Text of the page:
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American College of Rheumatology web site.

Lupus Foundation of America web site.

National Heart Lung and Blood Institute web site.

National Institute of Arthritis and Musculoskeletal and Skin Diseases web site.

S.L.E. Lupus Foundation web site.

A Closer Look at Lupus

Lupus is an autoimmune disease that affects more than 1.5 million Americans, according to the Lupus Foundation of America. Normally, the immune system protects the body against foreign invaders like viruses and bacteria. In the case of a disease like lupus, the immune system mistakenly attacks the body and damages healthy tissues and organs. Lupus can cause problems with the kidneys, nervous system, blood vessels, and skin.

There are different types of lupus, each of which cause different symptoms. Systemic lupus erythematosus (SLE) is the most common type. It affects many different organs of the body, including the kidneys, lungs, brain, and arteries.

Cutaneous lupus erythematosus (CLE) affects the skin.

Neonatal lupus is a rare condition in pregnant women that causes the baby to be born with a rash, liver problems, and sometimes a heart defect.

People who have lupus often develop symptoms similar to that of the flu. They feel extremely tired. They have headaches and a fever, and their joints become swollen or painful. Because similar symptoms can occur with other diseases, such as arthritis, fibromyalgia, and thyroid problems, lupus can be difficult to diagnose. Its vague symptoms are also why lupus is sometimes called “the great imitator.”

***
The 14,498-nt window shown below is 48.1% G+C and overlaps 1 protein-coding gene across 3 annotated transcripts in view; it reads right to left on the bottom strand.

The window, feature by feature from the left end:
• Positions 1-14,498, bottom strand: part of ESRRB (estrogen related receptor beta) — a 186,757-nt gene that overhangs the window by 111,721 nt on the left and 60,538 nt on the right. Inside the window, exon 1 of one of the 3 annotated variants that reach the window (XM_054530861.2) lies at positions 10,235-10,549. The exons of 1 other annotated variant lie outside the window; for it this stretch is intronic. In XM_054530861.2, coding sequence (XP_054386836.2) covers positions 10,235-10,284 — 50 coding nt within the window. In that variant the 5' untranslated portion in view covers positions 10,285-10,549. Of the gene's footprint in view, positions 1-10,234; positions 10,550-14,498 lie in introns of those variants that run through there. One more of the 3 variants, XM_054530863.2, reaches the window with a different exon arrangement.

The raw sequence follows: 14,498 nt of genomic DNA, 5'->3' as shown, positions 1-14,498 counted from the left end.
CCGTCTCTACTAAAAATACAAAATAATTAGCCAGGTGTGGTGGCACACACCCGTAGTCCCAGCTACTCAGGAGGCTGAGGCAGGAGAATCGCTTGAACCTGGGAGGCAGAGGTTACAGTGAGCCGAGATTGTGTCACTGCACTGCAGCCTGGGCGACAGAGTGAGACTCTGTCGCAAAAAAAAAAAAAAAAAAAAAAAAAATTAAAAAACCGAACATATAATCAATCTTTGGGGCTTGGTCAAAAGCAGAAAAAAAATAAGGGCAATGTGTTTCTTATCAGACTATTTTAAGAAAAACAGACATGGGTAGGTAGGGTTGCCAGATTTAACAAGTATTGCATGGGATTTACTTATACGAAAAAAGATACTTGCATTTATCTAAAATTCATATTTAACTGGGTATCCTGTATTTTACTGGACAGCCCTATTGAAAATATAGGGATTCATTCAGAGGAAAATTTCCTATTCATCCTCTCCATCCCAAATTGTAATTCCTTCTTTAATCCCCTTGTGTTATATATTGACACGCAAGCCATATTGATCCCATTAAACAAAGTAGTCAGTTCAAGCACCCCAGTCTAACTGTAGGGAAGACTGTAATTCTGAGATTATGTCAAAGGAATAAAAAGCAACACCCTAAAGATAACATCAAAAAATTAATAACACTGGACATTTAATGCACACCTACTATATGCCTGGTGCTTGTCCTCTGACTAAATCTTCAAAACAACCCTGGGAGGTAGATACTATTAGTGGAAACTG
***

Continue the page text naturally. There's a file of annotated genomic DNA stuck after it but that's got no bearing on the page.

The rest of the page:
More than 90 percent of people with lupus will experience joint pain and weakness, according to the Lupus Foundation of America. Most of that discomfort is caused by the inflammation that lupus triggers. Often people feel pain and stiffness in their joints, which is called lupus arthritis.

Lupus can also weaken muscles, especially in the pelvis, thighs, shoulders, and upper arms. Additionally, the disease can trigger carpal tunnel syndrome, which leads to pain and numbness in the hands and fingers.

Lupus that affects the skin (CLE) comes in different forms, and causes different types of rashes. Discoid lupus occurs in people with chronic cutaneous lupus (CCLE). It produces a coin-shaped red, scaly rash on the cheeks, nose, and ears. The rash doesn’t itch or hurt, but once it fades, it may leave the skin discolored. If the rash is on the scalp, hair loss may occur. Sometimes hair loss may be permanent.

In people with subacute cutaneous lupus (SCLE), the rash looks like scaly red patches or ring shapes. This rash usually appears on parts of the body that are exposed to sun, such as the arms, shoulders, neck, chest, and trunk. Having SCLE can make you more sensitive to the sun, so you need to be careful when going outside or sitting under fluorescent lights.

When systemic lupus flares up, you may notice a sunburn-like rash on your face. This “butterfly” rash is a sign of acute cutaneous lupus (ACLE). The rash is distinctive for its butterfly-like appearance: It spreads across the nose and fans out on both cheeks. This rash can also emerge on other parts of the body, especially those exposed to the sun, such as the arms, legs, and trunk. The ACLE rash is very sensitive to light.